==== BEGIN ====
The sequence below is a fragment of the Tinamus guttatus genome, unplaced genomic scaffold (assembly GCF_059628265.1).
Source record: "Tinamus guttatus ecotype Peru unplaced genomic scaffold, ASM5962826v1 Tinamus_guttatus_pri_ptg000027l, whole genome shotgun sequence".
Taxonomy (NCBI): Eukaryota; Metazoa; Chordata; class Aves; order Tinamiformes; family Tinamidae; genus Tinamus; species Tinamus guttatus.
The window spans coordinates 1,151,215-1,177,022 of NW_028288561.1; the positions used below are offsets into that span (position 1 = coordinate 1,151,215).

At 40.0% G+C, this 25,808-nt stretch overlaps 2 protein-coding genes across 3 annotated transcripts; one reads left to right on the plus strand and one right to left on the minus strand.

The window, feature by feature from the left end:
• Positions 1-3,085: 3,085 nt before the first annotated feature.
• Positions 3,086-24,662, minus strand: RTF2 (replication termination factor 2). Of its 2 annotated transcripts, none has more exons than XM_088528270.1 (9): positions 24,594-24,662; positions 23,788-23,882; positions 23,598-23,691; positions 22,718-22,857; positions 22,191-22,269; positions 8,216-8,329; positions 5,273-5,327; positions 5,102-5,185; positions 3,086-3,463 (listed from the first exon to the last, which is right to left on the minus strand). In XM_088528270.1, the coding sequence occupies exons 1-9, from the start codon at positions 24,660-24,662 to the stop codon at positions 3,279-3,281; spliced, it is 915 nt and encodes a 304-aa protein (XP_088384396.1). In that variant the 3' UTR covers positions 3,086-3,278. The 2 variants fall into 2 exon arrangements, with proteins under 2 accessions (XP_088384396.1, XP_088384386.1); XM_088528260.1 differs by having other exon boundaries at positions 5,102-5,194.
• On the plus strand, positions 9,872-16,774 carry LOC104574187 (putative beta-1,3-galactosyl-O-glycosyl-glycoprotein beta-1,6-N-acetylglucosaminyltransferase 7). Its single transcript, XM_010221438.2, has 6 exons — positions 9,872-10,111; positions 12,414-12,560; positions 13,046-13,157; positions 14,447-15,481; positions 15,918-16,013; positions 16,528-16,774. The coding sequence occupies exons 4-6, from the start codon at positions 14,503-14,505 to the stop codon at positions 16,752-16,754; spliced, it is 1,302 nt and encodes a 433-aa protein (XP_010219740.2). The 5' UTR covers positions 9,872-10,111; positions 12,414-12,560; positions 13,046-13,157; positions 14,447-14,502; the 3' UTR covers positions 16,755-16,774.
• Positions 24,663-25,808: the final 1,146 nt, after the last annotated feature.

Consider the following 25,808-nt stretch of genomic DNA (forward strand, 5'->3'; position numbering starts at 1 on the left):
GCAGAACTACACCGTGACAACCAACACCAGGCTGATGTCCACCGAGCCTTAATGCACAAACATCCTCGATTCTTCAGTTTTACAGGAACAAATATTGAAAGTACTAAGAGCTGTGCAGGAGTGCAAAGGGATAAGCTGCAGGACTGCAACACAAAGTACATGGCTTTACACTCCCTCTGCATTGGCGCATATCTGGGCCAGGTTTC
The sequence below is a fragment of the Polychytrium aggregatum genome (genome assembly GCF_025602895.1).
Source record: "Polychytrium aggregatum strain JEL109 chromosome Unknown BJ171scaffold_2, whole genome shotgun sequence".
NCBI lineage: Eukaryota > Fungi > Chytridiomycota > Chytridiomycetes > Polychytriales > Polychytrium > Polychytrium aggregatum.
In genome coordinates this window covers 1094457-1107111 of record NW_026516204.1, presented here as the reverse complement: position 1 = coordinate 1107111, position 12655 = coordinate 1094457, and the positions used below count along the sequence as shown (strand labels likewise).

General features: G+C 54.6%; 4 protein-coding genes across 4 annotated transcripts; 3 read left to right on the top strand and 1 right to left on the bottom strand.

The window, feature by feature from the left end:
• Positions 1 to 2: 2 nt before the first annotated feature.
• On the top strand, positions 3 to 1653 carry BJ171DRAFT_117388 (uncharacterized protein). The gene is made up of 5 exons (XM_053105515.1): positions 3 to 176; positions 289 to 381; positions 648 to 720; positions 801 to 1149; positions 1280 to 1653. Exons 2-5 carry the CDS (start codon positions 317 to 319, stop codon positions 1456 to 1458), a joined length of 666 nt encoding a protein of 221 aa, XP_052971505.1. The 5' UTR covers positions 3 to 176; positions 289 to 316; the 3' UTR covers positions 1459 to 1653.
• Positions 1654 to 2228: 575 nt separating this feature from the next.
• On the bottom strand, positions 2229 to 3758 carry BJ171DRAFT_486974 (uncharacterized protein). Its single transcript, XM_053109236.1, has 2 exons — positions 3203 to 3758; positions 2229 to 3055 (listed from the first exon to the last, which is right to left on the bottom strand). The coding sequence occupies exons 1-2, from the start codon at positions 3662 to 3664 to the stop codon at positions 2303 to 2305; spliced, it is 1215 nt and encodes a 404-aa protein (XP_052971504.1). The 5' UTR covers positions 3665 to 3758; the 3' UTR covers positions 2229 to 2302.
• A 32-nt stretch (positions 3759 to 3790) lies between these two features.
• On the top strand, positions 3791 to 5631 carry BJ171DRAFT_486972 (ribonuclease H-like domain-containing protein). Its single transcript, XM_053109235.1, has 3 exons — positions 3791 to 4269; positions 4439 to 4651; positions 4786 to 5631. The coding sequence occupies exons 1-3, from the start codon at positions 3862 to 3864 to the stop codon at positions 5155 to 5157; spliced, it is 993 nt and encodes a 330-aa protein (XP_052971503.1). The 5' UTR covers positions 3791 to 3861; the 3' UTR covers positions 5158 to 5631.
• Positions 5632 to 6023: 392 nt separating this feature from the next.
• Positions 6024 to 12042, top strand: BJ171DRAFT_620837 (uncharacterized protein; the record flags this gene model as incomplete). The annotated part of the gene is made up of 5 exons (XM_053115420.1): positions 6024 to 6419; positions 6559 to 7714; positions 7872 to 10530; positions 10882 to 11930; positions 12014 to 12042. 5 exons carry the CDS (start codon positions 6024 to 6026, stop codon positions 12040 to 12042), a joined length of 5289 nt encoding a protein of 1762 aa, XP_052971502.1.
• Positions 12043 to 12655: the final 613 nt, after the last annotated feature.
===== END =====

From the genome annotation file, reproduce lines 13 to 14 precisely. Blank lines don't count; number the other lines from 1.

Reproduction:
The sequence below is a fragment of the Polychytrium aggregatum genome (genome assembly GCF_025602895.1).
Source record: "Polychytrium aggregatum strain JEL109 chromosome Unknown BJ171scaffold_2, whole genome shotgun sequence".